Answer: Illegal aliens are people who enter into and live in a country who are not considered citizens. These people are called aliens because they were born in a country different from the one they are trying to enter or which they currently reside in. They are considered illegal because the government of the country they are entering or residing in has not officially granted them permission to enter or stay in their territory.
In order to find out how illegal aliens should and should not be treated, we need to understand how God instructed ancient Israel to treat the "strangers" (also known as foreigners, Gentiles, sojourners, etc.) living with them.
It is not true that Israel was a closed society composed only of the descendants of Jacob. Not only did God allow aliens, whether they are "illegal" or not, to live among his chosen people, he specifically commanded how they were to be treated.
Those born in Israel were forbidden, by God, to oppress or otherwise mistreat strangers (whom we would refer to as aliens). This was because the Israelites, at one time, were also strangers in the strange land of Egypt (Exodus 22:21, 23:9). They were commanded to apply the same laws used for citizens to aliens (illegal or otherwise) as well, "There shall be one law to the one born at home and to the stranger that dwells among you" (Exodus 12:49).
God, no doubt foreshadowing the obedience from the heart that would be required under the New Covenant (Matthew 7:12), commanded that foreigners be loved as a person loved themselves (Leviticus 19:33 - 34). Those foreign born or aliens who lived in Israel could worship the true God as fully as any native-born citizen.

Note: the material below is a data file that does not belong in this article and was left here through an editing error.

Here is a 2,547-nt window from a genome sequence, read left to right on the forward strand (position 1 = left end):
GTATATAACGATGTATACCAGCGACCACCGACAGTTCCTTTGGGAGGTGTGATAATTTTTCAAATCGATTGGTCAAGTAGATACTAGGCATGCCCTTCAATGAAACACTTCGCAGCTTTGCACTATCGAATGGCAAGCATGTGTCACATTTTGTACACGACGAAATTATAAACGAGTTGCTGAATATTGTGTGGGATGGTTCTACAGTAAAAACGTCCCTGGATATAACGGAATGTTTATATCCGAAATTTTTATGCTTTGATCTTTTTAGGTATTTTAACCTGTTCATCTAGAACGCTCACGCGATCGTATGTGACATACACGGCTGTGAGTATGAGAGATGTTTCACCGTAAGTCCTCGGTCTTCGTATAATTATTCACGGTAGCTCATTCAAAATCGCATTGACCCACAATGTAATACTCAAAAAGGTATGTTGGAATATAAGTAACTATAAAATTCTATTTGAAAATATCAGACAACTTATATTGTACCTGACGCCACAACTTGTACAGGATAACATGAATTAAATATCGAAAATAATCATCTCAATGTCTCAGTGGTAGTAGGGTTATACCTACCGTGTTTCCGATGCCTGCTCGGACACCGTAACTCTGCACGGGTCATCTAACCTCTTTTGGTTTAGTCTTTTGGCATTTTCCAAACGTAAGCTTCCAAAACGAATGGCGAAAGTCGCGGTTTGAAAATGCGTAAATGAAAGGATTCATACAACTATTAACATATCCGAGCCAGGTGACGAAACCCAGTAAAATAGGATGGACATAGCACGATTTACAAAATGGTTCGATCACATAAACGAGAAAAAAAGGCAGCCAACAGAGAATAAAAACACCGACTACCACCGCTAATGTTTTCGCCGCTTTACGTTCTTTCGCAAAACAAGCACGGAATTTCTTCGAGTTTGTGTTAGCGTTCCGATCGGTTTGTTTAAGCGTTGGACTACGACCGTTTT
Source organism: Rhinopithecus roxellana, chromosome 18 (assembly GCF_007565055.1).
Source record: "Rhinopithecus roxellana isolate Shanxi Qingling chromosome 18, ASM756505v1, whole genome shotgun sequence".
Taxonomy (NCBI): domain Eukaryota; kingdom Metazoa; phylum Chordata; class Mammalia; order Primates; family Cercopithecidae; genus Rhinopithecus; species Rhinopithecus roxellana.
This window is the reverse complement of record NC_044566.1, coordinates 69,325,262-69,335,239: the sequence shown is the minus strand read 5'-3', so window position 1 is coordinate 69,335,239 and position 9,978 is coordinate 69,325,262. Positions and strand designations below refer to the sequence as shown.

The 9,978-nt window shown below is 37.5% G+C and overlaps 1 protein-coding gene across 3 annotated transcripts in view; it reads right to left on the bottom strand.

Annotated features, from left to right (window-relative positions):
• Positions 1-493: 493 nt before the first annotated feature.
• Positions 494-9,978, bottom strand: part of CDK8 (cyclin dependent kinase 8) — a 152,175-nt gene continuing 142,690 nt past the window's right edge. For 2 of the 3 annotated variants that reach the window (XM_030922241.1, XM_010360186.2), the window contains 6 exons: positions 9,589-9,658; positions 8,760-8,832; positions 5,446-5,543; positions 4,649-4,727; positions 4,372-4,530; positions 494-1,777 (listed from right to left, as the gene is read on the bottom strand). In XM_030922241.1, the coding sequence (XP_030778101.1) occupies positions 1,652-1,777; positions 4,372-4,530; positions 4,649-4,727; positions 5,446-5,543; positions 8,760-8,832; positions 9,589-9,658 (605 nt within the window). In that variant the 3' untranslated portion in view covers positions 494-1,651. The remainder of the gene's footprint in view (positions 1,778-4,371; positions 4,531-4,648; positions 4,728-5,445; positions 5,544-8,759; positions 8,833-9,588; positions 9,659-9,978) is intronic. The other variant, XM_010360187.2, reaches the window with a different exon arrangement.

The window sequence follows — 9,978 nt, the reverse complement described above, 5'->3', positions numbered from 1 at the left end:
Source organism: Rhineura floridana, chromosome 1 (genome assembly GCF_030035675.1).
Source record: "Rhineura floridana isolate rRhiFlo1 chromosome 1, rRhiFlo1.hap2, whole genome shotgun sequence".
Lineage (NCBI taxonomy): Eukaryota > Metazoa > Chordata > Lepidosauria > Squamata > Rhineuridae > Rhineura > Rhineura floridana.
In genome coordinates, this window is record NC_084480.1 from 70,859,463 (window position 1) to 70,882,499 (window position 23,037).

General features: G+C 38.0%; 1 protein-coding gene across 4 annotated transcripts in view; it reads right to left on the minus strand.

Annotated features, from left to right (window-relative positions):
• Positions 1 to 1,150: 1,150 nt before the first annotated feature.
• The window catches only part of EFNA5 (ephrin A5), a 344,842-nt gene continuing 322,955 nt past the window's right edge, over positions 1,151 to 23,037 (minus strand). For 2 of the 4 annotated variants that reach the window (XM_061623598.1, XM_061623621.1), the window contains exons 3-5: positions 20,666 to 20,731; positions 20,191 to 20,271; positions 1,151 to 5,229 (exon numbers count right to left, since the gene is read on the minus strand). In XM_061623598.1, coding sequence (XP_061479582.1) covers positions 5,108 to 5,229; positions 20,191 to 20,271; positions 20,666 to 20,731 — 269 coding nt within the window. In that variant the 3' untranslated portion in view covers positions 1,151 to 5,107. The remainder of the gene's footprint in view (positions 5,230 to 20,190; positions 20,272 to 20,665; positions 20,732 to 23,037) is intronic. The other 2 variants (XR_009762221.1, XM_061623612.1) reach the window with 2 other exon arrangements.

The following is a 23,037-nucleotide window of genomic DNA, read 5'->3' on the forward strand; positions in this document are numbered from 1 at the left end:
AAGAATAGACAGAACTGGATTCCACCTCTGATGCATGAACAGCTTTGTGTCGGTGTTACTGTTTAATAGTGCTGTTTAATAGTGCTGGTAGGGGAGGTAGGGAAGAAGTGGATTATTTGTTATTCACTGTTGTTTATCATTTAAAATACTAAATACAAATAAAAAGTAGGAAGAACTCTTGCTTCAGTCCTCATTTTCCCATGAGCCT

The Eternal required, with a few exceptions, the same level of obedience from those who were strangers (synonymous to illegal aliens today) as he did from those who were native born or citizens. They could expect to receive the same blessings for obedience, and penalties for disobedience, as any Israelite.
For example, strangers were required to keep God's weekly Sabbath day (Exodus 20:10), his annual Feast days (Deuteronomy 16:14, Leviticus 16:29) and offer the appropriate sacrifices (Numbers 15:27 - 29).
Like those born in the land, strangers could participate in Israel's sacrificial system and even take part in the red heifer ceremony (Leviticus 17:8 - 9, Numbers 15:14 - 16, 19:10).
The basic difference between native Israelites and aliens whom humans considered illegal were that the latter had to be circumcised in order to take Passover (Exodus 12:43 - 48). Strangers would also not be automatically released, if they were slaves or bondservants, during the Jubilee year (Exodus 12:43, 45, Leviticus 25:45 - 46).
The treatment of aliens, as found in the Old Testament, was carried over into the New Testament when God's blessings would be available to all people.
The leaders who gathered for what is referred to as the Jerusalem conference (see Acts 15), understood this profound truth. They did not place on Gentile (non-Israelite) believers any greater responsibility than what God's law required of everyone. What does all this mean, however, for those struggling to determine how handle illegal aliens either attempting to enter their country or who live among them.
Those living in a country should not mistreat illegal aliens but rather treat them with love and mercy. Those who resided in Israel, regardless of where they were born, were required to obey God's laws before receiving his blessings. It is therefore reasonable for governments to require obedience to their laws before they offer such people the exact same benefits as citizens.